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Can someone prove this limit for me? It would help in future calculations of the MRB constant.

Limit[(3 + 2 Sqrt[2])^x - 2 Cos[x ArcCos[3]], x -> Infinity]==0

Here is my latest formula for calculating the MRB constant:

(*Fastest (at MRB's end) as of 24 dEC 2014.*)
prec = 20000;(*Number of required decimals.*)ClearSystemCache[];
T0 = SessionTime[];
expM[pre_] := 
  Module[{a, d, s, k, bb, c, n, end, iprec, xvals, x, pc, cores = 12, 
    tsize = 2^7, chunksize, start = 1, ll, ctab, 
    pr = Floor[1.005 pre]}, chunksize = cores*tsize;
   n = Floor[1.32 pr];
   end = Ceiling[n/chunksize];
   Print["Iterations required: ", n];
   Print["end ", end];
   Print[end*chunksize]; d = Cos[n ArcCos[3]];
   {b, c, s} = {SetPrecision[-1, 1.1*n], -d, 0};
   iprec = Ceiling[pr/27];
   Do[xvals = Flatten[ParallelTable[Table[ll = start + j*tsize + l;
        h = Log[ll]/ll; x = N[Exp[h], iprec];
        pc = iprec;
        While[pc < pr, pc = Min[3 pc, pr];
         x = SetPrecision[x, pc];
         y = x^ll - ll;
         x = x (1 - 2 y/((ll + 1) y + 2 ll ll));];(*N[Exp[Log[ll]/ll],
        pr]*)x, {l, 0, tsize - 1}], {j, 0, cores - 1}, 
       Method -> "EvaluationsPerKernel" -> 4]];
    ctab = ParallelTable[Table[c = b - c;
       ll = start + l - 2;
       b *= 2 (ll + n) (ll - n)/((ll + 1) (2 ll + 1));
       c, {l, chunksize}], Method -> "EvaluationsPerKernel" -> 2];
    s += ctab.(xvals - 1);
    start += chunksize;
    Print["done iter ", k*chunksize, " ", SessionTime[] - T0];, {k, 0,
      end - 1}];
   N[-s/d, pr]];
t2 = Timing[MRBtest2 = expM[prec];]; MRBtest2

I found the

Limit[Cos[n ArcCos[3]]/Cos[(n - 1) ArcCos[3]], n -> Infinity]=3 + 2 Sqrt[2].
POSTED BY: Marvin Ray Burns
4 Replies

I guess this is a simpler way of proving Limit[(3 + 2 Sqrt[2])^x - 2 Cos[x ArcCos[3]], x -> Infinity]==0:

In[10]:= FullSimplify[(3 + 2 Sqrt[2])^x - 2 Cos[x ArcCos[3]]]

Out[10]= -(3 + 2 Sqrt[2])^-x
 which of course goes to 0 as x-> Infinity.

I would still like to see a geometric proof, though.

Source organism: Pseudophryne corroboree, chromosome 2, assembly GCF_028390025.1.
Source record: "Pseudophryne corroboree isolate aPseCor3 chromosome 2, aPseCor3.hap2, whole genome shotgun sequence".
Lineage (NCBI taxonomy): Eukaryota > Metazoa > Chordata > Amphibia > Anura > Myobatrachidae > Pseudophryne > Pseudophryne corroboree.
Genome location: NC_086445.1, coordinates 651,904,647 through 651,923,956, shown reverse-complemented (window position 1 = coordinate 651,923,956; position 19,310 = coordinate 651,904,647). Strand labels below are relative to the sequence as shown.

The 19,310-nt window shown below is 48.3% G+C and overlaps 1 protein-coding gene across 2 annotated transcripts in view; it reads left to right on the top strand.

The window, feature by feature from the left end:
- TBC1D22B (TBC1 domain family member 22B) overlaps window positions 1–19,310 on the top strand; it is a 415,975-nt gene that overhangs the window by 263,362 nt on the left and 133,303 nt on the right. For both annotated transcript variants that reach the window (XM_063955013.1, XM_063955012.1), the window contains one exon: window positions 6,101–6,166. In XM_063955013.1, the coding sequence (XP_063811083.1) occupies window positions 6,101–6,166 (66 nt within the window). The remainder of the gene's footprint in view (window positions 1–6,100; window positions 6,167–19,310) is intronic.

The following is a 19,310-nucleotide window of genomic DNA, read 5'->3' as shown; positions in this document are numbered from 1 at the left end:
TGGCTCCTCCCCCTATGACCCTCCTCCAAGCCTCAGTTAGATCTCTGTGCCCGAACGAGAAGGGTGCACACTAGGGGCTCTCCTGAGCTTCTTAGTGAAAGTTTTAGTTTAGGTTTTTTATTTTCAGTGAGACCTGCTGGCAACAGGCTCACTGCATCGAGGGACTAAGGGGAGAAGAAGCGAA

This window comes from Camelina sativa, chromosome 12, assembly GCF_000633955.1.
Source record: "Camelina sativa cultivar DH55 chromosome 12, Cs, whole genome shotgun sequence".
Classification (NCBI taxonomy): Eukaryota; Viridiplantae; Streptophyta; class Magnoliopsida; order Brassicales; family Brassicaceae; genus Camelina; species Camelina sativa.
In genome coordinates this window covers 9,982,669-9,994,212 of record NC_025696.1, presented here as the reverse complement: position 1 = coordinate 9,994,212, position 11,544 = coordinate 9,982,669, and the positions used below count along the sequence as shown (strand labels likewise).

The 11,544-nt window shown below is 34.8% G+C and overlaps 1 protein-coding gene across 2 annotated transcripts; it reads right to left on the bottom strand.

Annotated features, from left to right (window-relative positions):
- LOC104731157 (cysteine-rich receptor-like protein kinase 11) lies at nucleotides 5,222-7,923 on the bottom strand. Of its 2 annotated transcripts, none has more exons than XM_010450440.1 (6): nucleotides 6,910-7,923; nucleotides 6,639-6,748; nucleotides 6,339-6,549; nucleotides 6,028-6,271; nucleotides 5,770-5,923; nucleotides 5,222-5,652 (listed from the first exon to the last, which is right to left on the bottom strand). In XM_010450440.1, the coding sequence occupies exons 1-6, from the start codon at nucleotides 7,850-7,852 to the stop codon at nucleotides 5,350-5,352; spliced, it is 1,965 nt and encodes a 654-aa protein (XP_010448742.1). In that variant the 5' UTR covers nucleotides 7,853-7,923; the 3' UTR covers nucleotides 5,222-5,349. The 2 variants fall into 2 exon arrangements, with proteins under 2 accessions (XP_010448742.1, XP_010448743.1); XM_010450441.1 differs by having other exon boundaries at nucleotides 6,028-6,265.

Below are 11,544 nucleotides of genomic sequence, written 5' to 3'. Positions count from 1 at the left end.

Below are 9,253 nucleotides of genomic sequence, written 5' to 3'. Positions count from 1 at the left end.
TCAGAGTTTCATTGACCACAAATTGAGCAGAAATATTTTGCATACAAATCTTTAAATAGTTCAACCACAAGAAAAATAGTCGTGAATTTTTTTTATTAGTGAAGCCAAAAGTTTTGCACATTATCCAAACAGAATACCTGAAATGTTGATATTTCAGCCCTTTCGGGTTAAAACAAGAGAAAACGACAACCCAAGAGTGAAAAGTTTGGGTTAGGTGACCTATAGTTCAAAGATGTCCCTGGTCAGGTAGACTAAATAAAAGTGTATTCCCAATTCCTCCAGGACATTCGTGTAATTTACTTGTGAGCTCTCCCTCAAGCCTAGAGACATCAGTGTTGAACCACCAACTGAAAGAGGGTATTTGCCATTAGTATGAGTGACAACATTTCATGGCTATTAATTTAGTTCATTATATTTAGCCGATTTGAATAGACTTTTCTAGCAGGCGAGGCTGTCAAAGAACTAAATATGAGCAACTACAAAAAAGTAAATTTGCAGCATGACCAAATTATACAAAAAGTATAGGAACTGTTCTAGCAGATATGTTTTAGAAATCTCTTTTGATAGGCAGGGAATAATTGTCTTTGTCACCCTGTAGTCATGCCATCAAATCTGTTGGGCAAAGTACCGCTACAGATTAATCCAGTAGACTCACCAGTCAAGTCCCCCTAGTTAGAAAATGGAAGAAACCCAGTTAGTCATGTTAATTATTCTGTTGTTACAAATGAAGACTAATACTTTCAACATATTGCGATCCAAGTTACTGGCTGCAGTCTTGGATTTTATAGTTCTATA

POSTED BY: Marvin Ray Burns

I would still like to see a geometric proof, though.

It turns out just by definition: It remained to show $\exp(-i \arccos(3))=3+2\sqrt{2}$. With the definition of InverseCosine, eq. (2), $\arccos(z)=\frac{\pi}{2}+i\ln(iz+\sqrt{1-z^2})$ one has $\exp(-i(\frac{\pi}{2}+i \ln(i 3 + \sqrt{-8})))=\exp(-i(\frac{\pi}{2}+i\ln(i (3+2\sqrt{2}))))=\exp(-i(\frac{\pi}{2}+i\frac{i \pi}{2}+i\ln(3+2\sqrt{2})))=3+2\sqrt{2}$ $\Box$

POSTED BY: Udo Krause

Bad luck, I typed too much

In[33]:= ComplexExpand[Exp[-I ArcCos[3]]]
Out[33]= 3 + 2 Sqrt[2]

life can be so easy ... and if one does

In[35]:= ComplexExpand[(3 + 2 Sqrt[2])^x - 2 Cos[x ArcCos[3]]]
Out[35]= (3 + 2 Sqrt[2])^x - 2 Cosh[x Log[3 + 2 Sqrt[2]]]

one sees the result directly because of the definition of Cosh and with

In[38]:= TrigToExp[ComplexExpand[(3 + 2 Sqrt[2])^x - 2 Cos[x ArcCos[3]]]]
Out[38]= -(3 + 2 Sqrt[2])^-x

the result of FullSimplify reappears.

POSTED BY: Udo Krause

In principle that goes that way:

In[2]:= ArcCos[3] // N
Out[2]= 0. + 1.76275 I

$\cos(z)=\frac{1}{2}(\exp(iz)+\exp(-iz))$ by definition with $z=x \arccos(3)$ it follows $2 \cos(x \arccos(3)) \sim \exp(1.76275 x)$ for big $x$. Now one needs only $\exp(1.76275) \equiv 3 + \sqrt{2}$ which fits seemingly

In[4]:= E^1.76275 // N
Out[4]= 5.82844

In[5]:= 3 + 2 Sqrt[2] // N
Out[5]= 5.82843

or written more careful

In[8]:= N[E^Im[ArcCos[3]], 30] - N[3 + 2 Sqrt[2], 30]
Out[8]= 0.*10^-29

this might have even a geometrical proof, because the $x$ has gone out of it.

POSTED BY: Udo Krause
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